A cardinal tenet of the Rousseau creed is the inviolable right to life; therefore capital punishment is untenable. Yet, when Louis was brought to trial, Robespierre voted for the death penalty, and was impelled by his conscience publicly to proclaim the reason for this about-face. Freedom of speech and freedom of the press were sacred to Robespierre, because they were sacred to Rousseau; though he would brook no laws of suppression, he found the guillotine equally effective. When the “higher law” of the Revolution made it necessary, he suspended his democratic faith long enough to have the National Assembly arrested and some elected representatives of the people decapitated. He opposed war and waged it. And so, though Robespierre has been called “Rousseau in power,” the fact is that whenever Robespierre found Rousseau an encumbrance, as he often did, he found reason enough to put him aside.
Other cases of the perversion of principle in politics are not wanting; the case of Robespierre is striking because, unlike most politicians, he seems to have been schizophrenic about it. We need not dwell on the American habit of scrapping platform promises immediately after election, for we have learned to put these promises on a par with those of a lady on the make. One would hardly have expected that sort of thing from Ramsay Macdonald, who put in a lifetime developing the ideology of the British Labor Party; yet he scuttled the whole thing, some say for “a ribbon and some pieces of silver,” when he became its first prime minister. As every other socialist knows, every socialist who ever wielded a scepter whittled away some of the sacredness of Marxist principle; to millions of that creed Stalin is a Benedict Arnold, while Attlee is lower in morality than even a capitalist. It would be refreshing to learn of one case in political history in which the power sought to promote an ideal was consistently exercised in that direction.
PROMISE AND PERFORMANCE
The contradiction between political promise and performance is quite understandable when we dig into the nature of the business, breaking through the moral crust with which political institutions have surrounded themselves. When we look to beginnings we see clearly what it is all about, for then the purpose of political power was unencumbered with persiflage; the ruler and his henchman looted without ritual. Under constitutionalism the power is diffused and so is the profit; the object of administrators is to keep a balance between economic groups, leaning toward the more opulent and more powerful, for that way their own bread is buttered. Universal suffrage and representative government obscure but do not mutate the character of politics. Here the power is spread thin, and the practical art of politics consists in canalizing it for effective exploitation. Moral principle plays no part in this art, except as a ruse for enticing the minuscule pieces of power which the voters hold. Even then moral principle is mere garnishment, for the candidate relies more on his promise of “better times,” fully aware that the prime motivation of the voter is economic, not moral. This conflict between economic interests, between pressure groups, continues throughout the politician's regime, and must always be his main concern; expediency (or “realism”) takes precedence over principle as a matter of necessity. The first lesson the crusader in office must learn is that the crusade can wait; it always does.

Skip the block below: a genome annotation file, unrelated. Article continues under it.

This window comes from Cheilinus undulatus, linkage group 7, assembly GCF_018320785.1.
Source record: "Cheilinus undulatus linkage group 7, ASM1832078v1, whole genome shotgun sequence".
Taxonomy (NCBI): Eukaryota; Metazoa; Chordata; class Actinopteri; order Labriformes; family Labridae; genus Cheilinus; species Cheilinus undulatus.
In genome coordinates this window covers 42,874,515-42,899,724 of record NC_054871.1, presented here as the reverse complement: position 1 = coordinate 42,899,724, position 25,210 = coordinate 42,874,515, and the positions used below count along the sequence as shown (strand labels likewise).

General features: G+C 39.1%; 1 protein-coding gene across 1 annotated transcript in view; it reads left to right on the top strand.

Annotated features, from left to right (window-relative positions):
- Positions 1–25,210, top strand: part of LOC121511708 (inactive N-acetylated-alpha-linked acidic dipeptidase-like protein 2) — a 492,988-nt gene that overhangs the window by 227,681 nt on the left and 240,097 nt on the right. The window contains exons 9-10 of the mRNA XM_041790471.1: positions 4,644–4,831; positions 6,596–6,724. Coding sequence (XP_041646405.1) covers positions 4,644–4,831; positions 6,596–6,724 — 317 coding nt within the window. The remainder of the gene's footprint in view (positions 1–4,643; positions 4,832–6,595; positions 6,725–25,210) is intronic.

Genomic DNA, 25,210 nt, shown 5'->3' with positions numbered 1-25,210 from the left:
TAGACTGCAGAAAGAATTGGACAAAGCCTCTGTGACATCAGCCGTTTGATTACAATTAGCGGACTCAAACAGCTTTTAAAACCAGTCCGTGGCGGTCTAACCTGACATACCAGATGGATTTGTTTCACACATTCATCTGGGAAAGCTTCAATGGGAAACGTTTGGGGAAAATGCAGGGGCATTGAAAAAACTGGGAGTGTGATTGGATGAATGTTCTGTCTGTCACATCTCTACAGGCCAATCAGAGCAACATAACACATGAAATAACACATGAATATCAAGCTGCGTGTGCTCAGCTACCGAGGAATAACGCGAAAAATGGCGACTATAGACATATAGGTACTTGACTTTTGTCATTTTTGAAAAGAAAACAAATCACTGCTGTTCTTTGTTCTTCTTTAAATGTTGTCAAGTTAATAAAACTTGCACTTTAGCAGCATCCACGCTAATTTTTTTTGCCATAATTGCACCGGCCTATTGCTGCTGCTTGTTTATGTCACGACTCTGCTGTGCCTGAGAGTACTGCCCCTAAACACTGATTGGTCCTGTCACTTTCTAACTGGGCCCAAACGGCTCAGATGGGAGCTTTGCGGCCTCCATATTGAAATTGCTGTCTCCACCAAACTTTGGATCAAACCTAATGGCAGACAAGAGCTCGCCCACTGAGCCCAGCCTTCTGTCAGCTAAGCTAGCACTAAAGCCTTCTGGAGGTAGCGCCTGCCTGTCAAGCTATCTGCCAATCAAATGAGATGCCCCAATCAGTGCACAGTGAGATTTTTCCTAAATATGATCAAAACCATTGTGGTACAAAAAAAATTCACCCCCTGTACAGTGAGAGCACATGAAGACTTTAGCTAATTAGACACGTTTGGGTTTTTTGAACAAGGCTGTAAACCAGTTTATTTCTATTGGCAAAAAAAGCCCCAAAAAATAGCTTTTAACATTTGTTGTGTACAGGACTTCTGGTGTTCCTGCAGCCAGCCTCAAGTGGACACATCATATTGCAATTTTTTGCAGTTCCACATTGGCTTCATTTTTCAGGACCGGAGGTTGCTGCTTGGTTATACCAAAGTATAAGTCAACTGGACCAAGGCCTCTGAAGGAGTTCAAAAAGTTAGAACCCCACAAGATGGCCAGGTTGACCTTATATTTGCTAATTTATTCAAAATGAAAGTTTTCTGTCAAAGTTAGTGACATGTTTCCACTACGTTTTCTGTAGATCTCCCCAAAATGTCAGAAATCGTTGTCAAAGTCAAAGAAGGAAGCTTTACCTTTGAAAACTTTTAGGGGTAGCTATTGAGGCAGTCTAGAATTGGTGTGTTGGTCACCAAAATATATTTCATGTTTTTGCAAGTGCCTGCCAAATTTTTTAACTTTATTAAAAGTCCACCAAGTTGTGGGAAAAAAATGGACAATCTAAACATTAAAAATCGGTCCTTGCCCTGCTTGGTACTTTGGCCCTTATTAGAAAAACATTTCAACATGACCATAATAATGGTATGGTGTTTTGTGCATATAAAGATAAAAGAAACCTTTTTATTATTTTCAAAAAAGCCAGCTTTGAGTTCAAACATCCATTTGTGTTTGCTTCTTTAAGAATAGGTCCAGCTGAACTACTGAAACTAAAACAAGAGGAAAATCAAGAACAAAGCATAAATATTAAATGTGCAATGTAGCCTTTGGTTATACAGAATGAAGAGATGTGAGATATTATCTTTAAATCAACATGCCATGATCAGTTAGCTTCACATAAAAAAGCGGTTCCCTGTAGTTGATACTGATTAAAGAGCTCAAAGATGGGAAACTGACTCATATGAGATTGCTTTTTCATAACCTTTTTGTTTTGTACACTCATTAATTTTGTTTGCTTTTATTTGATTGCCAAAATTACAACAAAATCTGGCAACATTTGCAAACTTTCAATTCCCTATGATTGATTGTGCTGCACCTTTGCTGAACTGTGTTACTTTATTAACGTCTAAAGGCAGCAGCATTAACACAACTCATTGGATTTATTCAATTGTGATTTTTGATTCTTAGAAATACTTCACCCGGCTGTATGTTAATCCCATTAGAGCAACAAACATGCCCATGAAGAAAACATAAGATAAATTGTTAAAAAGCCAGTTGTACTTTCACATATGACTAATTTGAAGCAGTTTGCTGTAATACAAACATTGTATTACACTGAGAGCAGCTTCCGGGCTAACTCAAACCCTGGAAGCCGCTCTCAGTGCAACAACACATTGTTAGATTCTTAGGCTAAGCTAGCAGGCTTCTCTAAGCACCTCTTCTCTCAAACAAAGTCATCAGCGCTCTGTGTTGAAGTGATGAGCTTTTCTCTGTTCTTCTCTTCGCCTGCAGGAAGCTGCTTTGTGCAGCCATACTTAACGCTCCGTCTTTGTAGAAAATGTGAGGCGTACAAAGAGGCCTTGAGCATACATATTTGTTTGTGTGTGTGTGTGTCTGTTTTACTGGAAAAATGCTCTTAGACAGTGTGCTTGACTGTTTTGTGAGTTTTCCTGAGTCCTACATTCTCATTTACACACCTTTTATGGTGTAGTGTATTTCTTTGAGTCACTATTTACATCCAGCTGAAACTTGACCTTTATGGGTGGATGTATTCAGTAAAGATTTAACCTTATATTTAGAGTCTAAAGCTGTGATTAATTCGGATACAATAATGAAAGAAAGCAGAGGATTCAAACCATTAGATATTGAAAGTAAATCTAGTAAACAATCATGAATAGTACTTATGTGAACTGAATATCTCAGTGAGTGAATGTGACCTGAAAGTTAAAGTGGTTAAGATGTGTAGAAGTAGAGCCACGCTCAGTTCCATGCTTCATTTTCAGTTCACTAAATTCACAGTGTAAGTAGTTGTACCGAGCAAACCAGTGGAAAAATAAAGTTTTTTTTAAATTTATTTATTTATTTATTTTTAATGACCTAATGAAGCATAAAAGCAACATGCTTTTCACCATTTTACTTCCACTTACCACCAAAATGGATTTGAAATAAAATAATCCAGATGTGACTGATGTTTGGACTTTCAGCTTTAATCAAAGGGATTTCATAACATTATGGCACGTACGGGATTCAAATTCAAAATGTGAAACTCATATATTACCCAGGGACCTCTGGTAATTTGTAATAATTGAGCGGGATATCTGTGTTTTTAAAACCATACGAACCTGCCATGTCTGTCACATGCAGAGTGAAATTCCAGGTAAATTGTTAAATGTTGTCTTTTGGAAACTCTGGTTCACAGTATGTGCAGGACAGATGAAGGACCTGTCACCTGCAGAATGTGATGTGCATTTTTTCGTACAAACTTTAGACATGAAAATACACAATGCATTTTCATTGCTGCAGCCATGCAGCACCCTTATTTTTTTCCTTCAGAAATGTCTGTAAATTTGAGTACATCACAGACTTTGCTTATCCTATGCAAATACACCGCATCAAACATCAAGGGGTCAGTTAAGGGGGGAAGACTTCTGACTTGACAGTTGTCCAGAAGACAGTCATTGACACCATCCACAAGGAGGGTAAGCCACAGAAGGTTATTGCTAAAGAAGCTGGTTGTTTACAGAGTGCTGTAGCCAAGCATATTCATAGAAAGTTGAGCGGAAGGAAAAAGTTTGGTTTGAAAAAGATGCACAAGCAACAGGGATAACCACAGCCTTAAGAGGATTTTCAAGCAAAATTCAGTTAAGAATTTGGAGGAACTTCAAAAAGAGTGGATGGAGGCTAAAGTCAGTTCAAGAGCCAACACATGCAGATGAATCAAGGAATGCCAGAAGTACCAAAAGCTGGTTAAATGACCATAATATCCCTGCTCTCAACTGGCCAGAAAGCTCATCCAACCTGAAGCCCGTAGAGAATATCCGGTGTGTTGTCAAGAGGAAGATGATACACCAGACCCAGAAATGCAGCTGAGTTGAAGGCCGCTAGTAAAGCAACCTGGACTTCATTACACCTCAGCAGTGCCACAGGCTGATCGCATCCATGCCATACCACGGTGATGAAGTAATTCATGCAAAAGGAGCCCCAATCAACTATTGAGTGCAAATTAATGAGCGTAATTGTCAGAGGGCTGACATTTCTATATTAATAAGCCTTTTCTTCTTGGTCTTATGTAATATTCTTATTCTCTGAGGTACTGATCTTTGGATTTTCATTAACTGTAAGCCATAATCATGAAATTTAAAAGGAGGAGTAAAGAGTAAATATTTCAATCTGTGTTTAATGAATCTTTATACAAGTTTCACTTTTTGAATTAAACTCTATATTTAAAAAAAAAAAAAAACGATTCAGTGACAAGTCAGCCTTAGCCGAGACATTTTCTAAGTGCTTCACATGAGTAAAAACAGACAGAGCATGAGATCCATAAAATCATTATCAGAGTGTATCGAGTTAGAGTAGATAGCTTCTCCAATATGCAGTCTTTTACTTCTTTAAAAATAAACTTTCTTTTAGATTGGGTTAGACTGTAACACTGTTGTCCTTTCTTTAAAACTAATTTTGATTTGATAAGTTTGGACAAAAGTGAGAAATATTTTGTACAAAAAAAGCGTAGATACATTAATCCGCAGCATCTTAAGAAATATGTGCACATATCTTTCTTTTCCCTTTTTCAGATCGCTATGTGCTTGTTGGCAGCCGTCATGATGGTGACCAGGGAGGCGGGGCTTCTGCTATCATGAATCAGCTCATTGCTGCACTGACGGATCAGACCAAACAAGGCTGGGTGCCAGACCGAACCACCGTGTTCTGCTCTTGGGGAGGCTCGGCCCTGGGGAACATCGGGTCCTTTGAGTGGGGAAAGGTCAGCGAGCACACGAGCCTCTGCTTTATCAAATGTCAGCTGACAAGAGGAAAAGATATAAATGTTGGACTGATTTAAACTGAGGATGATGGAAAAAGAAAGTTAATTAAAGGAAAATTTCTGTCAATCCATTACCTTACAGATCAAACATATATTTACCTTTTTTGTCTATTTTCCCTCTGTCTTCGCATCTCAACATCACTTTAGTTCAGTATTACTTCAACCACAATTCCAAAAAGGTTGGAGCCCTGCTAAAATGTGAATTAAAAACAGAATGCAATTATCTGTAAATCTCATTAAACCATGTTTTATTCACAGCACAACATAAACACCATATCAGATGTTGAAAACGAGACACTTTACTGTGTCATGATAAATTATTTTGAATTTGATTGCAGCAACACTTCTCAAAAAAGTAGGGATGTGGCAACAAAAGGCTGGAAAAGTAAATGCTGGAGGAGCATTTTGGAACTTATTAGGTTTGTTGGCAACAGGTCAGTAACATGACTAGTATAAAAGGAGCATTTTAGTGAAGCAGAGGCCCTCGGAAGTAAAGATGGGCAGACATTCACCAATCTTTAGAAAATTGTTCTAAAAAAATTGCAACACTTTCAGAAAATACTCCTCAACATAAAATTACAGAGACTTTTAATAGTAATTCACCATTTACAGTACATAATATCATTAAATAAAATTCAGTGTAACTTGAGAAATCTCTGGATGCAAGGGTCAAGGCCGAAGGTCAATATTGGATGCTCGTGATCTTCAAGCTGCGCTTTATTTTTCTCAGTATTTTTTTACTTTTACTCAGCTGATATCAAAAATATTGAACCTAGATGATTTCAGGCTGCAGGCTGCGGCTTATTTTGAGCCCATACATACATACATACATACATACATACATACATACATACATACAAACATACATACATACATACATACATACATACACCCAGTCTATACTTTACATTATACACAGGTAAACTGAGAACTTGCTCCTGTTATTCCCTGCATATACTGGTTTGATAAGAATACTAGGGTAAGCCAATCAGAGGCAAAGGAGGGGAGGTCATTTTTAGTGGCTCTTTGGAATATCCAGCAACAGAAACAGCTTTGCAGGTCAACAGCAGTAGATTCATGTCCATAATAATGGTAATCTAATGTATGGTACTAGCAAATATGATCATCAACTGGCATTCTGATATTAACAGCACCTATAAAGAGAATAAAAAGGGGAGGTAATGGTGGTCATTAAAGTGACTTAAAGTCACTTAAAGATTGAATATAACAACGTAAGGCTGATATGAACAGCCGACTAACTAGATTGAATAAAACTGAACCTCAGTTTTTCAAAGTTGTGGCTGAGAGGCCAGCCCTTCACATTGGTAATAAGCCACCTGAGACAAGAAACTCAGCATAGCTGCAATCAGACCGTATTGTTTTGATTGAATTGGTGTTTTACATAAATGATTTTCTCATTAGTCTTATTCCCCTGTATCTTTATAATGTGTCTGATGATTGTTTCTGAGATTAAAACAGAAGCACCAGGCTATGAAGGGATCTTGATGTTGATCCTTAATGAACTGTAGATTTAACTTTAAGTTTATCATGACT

And so, Robespierre in power was not sinful in betraying Rousseau. He was in error in assuming that a different course was possible.
THE POWER OF THOUGHT
To return to the perfect plan. If it is as perfect as you say it is, there is nothing you need do about it, for anything that is so sound will get around on its own power. Euclidian mathematics never had the benefit of a “movement,” and entirely without legal blessing it made headway. The only way in which the law can affect the course of thought is to restrict, ban, and burn; the law can only be negative, never positive, in matters of the mind. If you look over the record of “the best that has been thought and said in the world,” you will find that politics was helpful only when it got out of the way. So, if you would protect the perfect plan from pollution, your course is clearly indicated; keep it out of politics.
“You will be surprised to learn, once you have decided not to politicalize it, that the perfect plan is not so perfect after all. When you were preparing it for the public arena you tactically reduced it to terms comprehensible to the lowest electoral intellect; also, for practical purposes you glossed over its deficiencies. When, however, you take it back to your private den and look it over calmly, you discover its shortcomings and go to work on them. In that you benefit yourself. It is through study and reflection that the individual puts by a profit.
The technique of perfecting an idea calls for discussion. And so you call into consultation the intellectually curious, minds which, like yours, find satisfaction in striving for an unattainable ideal. You teach and are taught. Everybody profits and, somehow, the perfect plan becomes more perfect in the getting around. Millions of years elapsed before the original wheel turned out to be an automobile, but think of the fun the countless generations had in the developing process. In like manner, that which you call the perfect plan will ultimately come into its own, maybe different in details and surely much more perfect than your present conception. You won't be here to see it in operation? What of it? You had your fun promoting the idea and should be thankful for that.
But if you insist on taking the perfect plan into politics, though it will do no good, I offer the following admonition: Remember Robespierre.
Natural Rights and